White pushed back. He contended that he received an armed career criminal designation based on a finding the sentencing court had not made. He also asserted the attempted armed robbery was not a valid ACCA predicate after Johnson. But White did not dispute the validity of his two drug delivery convictions as ACCA predicates.
The district court denied White's § 2255 petition. The court reasoned that, even ignoring the aggravated fleeing conviction, White still had the two drug delivery convictions and the attempted armed robbery conviction to serve as ACCA predicates. The district court also denied White's challenge to the use of his attempted armed robbery conviction as an ACCA predicate and declined to issue a certificate of appealability under 28 U.S.C. § 2253(c).
White timely appealed and moved for a certificate of appealability with this court. We granted White's motion, and the parties briefed his petition. We review de novo the legal questions presented on appeal from the denial of a § 2255 petition. Waagner v. United States, 971 F.3d 647, 653 (7th Cir. 2020).
Section 2255 provides possible relief for a federal prisoner who argues their sentence “was imposed in violation of the Constitution or laws of the United States, or [if] the court was without jurisdiction to impose such sentence, or [if] the sentence was in excess of the maximum authorized by law.” 28 U.S.C. § 2255(a). “Relief under § 2255 is available ‘only in extraordinary situations, such as an error of constitutional or jurisdictional magnitude or where a fundamental defect has occurred which results in a complete miscarriage of justice.’ ” United States v. Coleman, 763 F.3d 706, 708 (7th Cir. 2014) (quoting Blake v. United States, 723 F.3d 870, 878–79 (7th Cir. 2013)).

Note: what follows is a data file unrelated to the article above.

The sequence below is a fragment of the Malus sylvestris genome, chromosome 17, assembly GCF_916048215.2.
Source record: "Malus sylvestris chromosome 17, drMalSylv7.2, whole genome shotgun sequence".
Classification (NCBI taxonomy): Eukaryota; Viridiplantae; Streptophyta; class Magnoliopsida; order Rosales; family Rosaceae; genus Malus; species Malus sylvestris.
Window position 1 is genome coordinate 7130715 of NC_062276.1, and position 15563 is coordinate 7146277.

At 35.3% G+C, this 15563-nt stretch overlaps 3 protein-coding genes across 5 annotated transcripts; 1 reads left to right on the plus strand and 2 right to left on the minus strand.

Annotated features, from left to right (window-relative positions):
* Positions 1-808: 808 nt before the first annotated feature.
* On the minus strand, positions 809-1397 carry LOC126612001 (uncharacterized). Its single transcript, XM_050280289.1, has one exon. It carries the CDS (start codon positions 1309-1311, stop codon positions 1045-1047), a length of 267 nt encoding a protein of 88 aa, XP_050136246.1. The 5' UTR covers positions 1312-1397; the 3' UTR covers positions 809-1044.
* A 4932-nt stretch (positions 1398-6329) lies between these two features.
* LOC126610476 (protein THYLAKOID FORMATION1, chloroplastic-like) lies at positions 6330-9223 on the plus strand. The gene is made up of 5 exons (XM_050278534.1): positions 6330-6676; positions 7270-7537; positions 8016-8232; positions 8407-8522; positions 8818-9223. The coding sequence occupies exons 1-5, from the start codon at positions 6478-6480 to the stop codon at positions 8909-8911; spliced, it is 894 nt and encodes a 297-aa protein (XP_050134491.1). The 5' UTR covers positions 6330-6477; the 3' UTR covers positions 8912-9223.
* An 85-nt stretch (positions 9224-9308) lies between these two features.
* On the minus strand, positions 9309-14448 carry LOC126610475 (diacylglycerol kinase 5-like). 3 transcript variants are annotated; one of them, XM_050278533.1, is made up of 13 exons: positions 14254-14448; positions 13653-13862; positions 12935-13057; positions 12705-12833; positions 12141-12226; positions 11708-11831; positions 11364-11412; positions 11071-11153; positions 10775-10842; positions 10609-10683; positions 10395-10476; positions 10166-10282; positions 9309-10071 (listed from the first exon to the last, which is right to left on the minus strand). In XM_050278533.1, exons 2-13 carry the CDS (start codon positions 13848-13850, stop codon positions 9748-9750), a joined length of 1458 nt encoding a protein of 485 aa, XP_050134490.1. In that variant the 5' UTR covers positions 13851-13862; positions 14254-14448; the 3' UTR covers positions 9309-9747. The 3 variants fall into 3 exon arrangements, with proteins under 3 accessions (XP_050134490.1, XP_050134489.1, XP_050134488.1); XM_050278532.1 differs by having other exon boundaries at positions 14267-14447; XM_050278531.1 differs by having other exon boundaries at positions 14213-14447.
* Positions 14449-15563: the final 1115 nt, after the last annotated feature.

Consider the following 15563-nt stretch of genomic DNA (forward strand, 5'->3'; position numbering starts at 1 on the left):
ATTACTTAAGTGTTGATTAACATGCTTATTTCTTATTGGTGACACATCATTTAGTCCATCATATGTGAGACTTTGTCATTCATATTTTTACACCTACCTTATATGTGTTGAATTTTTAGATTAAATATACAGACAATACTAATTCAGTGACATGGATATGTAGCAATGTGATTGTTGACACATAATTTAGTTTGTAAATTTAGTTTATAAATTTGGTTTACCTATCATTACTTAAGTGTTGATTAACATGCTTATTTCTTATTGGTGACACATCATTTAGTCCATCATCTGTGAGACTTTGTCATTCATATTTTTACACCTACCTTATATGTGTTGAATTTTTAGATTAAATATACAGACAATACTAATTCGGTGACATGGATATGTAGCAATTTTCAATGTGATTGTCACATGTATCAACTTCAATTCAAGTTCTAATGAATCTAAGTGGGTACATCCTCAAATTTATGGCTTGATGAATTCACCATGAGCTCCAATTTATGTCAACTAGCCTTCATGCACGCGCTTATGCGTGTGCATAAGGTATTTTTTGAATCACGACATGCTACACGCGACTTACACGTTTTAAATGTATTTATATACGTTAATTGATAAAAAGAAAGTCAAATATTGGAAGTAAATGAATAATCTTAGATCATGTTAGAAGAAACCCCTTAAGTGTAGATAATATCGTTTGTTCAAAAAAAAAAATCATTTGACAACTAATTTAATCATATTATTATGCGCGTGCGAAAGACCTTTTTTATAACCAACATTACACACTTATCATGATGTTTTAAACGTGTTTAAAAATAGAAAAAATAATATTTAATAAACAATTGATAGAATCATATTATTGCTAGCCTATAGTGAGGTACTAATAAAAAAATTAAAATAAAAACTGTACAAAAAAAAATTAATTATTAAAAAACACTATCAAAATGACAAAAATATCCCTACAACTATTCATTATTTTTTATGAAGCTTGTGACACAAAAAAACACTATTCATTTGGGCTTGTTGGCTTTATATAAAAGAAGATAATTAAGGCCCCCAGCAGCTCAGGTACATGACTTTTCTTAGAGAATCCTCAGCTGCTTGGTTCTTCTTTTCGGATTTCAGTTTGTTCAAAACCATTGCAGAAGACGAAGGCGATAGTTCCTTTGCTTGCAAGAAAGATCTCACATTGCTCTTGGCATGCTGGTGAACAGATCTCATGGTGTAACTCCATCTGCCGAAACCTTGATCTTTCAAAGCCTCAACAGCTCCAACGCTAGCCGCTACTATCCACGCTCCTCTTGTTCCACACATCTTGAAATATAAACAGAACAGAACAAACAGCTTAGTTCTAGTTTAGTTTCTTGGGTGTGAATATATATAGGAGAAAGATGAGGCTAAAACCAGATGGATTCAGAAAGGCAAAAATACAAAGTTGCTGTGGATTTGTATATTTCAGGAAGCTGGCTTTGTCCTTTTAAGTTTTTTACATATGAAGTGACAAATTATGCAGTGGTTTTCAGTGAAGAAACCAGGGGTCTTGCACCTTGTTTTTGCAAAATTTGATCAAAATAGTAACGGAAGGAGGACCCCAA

White argues that after recent changes in the law, he no longer has three predicate offenses required for an armed career criminal status. The parties agree that after Johnson, the aggravated fleeing no longer counts as an ACCA predicate. This court granted White a certificate of appealability because, after two recent decisions, reasonable jurists may debate two aspects of substituting one previous conviction for another to support an ACCA enhancement. First, does the substitution comport with fair notice principles? See Dotson, 949 F.3d at 320–22. Second, was it proper for the district court to rely on a 2003 drug delivery conviction in light of Ruth, 966 F.3d at 644, in which this court ruled that Illinois defines “cocaine” more broadly than does federal law?
The certificate of appealability sets forth the issues, yet White's opening brief failed to address the first question. Instead, his submission went directly to the second issue of whether, after Ruth, his 2003 and 2008 drug delivery convictions qualify as ACCA predicates.